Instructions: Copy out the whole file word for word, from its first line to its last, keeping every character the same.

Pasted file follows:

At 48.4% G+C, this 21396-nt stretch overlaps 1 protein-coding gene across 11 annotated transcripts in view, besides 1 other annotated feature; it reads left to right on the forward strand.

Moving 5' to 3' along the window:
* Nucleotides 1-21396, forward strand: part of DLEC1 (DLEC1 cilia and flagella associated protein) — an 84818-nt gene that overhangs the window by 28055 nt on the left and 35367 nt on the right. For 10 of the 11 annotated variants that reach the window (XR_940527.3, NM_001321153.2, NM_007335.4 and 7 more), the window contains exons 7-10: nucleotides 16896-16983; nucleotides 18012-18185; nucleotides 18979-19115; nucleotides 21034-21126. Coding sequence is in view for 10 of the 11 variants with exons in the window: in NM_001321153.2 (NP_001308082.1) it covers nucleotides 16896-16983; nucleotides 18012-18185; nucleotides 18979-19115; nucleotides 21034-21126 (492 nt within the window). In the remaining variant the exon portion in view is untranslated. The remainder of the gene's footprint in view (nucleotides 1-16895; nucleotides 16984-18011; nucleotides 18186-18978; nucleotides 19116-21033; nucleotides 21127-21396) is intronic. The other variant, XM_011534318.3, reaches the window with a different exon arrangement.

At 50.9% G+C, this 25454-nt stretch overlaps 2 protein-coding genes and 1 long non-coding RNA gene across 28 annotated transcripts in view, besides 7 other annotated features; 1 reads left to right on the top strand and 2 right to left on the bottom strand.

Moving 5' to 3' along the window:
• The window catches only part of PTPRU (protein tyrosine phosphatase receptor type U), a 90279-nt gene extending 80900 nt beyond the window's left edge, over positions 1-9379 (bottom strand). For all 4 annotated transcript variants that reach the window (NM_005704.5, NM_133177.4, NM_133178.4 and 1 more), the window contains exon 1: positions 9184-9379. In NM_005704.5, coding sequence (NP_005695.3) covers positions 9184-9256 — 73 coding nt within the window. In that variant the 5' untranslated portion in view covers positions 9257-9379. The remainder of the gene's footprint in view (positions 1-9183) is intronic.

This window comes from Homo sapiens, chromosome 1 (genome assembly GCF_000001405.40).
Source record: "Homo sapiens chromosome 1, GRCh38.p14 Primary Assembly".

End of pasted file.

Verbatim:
At 48.4% G+C, this 21396-nt stretch overlaps 1 protein-coding gene across 11 annotated transcripts in view, besides 1 other annotated feature; it reads left to right on the forward strand.

Moving 5' to 3' along the window:
* Nucleotides 1-21396, forward strand: part of DLEC1 (DLEC1 cilia and flagella associated protein) — an 84818-nt gene that overhangs the window by 28055 nt on the left and 35367 nt on the right. For 10 of the 11 annotated variants that reach the window (XR_940527.3, NM_001321153.2, NM_007335.4 and 7 more), the window contains exons 7-10: nucleotides 16896-16983; nucleotides 18012-18185; nucleotides 18979-19115; nucleotides 21034-21126. Coding sequence is in view for 10 of the 11 variants with exons in the window: in NM_001321153.2 (NP_001308082.1) it covers nucleotides 16896-16983; nucleotides 18012-18185; nucleotides 18979-19115; nucleotides 21034-21126 (492 nt within the window). In the remaining variant the exon portion in view is untranslated. The remainder of the gene's footprint in view (nucleotides 1-16895; nucleotides 16984-18011; nucleotides 18186-18978; nucleotides 19116-21033; nucleotides 21127-21396) is intronic. The other variant, XM_011534318.3, reaches the window with a different exon arrangement.

At 50.9% G+C, this 25454-nt stretch overlaps 2 protein-coding genes and 1 long non-coding RNA gene across 28 annotated transcripts in view, besides 7 other annotated features; 1 reads left to right on the top strand and 2 right to left on the bottom strand.

Moving 5' to 3' along the window:
• The window catches only part of PTPRU (protein tyrosine phosphatase receptor type U), a 90279-nt gene extending 80900 nt beyond the window's left edge, over positions 1-9379 (bottom strand). For all 4 annotated transcript variants that reach the window (NM_005704.5, NM_133177.4, NM_133178.4 and 1 more), the window contains exon 1: positions 9184-9379. In NM_005704.5, coding sequence (NP_005695.3) covers positions 9184-9256 — 73 coding nt within the window. In that variant the 5' untranslated portion in view covers positions 9257-9379. The remainder of the gene's footprint in view (positions 1-9183) is intronic.

This window comes from Homo sapiens, chromosome 1 (genome assembly GCF_000001405.40).
Source record: "Homo sapiens chromosome 1, GRCh38.p14 Primary Assembly".